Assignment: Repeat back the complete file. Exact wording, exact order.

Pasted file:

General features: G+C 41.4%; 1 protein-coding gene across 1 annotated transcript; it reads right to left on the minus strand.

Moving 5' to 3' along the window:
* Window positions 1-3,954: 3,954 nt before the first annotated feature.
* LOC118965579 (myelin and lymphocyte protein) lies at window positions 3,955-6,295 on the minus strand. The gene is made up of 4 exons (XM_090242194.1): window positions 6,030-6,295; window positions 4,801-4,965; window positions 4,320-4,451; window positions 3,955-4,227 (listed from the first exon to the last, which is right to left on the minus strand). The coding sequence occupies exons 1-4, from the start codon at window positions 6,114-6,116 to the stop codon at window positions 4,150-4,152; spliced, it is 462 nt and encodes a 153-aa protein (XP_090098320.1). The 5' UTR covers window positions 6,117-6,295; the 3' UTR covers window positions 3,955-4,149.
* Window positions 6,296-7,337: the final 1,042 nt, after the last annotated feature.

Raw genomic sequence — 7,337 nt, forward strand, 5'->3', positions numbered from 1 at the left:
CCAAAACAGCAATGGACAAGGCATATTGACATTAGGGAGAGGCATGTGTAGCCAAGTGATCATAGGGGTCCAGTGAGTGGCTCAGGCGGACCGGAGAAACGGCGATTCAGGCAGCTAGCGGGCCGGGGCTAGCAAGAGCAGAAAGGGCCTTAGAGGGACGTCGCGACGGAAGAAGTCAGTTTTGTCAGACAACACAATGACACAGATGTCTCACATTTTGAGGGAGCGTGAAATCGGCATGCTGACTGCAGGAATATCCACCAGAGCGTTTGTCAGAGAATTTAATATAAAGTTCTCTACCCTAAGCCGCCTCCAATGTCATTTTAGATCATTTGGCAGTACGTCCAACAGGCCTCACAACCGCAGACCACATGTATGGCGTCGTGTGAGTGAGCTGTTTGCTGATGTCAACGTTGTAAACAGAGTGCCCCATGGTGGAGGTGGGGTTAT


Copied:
General features: G+C 41.4%; 1 protein-coding gene across 1 annotated transcript; it reads right to left on the minus strand.

Moving 5' to 3' along the window:
* Window positions 1-3,954: 3,954 nt before the first annotated feature.
* LOC118965579 (myelin and lymphocyte protein) lies at window positions 3,955-6,295 on the minus strand. The gene is made up of 4 exons (XM_090242194.1): window positions 6,030-6,295; window positions 4,801-4,965; window positions 4,320-4,451; window positions 3,955-4,227 (listed from the first exon to the last, which is right to left on the minus strand). The coding sequence occupies exons 1-4, from the start codon at window positions 6,114-6,116 to the stop codon at window positions 4,150-4,152; spliced, it is 462 nt and encodes a 153-aa protein (XP_090098320.1). The 5' UTR covers window positions 6,117-6,295; the 3' UTR covers window positions 3,955-4,149.
* Window positions 6,296-7,337: the final 1,042 nt, after the last annotated feature.

Raw genomic sequence — 7,337 nt, forward strand, 5'->3', positions numbered from 1 at the left:
CCAAAACAGCAATGGACAAGGCATATTGACATTAGGGAGAGGCATGTGTAGCCAAGTGATCATAGGGGTCCAGTGAGTGGCTCAGGCGGACCGGAGAAACGGCGATTCAGGCAGCTAGCGGGCCGGGGCTAGCAAGAGCAGAAAGGGCCTTAGAGGGACGTCGCGACGGAAGAAGTCAGTTTTGTCAGACAACACAATGACACAGATGTCTCACATTTTGAGGGAGCGTGAAATCGGCATGCTGACTGCAGGAATATCCACCAGAGCGTTTGTCAGAGAATTTAATATAAAGTTCTCTACCCTAAGCCGCCTCCAATGTCATTTTAGATCATTTGGCAGTACGTCCAACAGGCCTCACAACCGCAGACCACATGTATGGCGTCGTGTGAGTGAGCTGTTTGCTGATGTCAACGTTGTAAACAGAGTGCCCCATGGTGGAGGTGGGGTTAT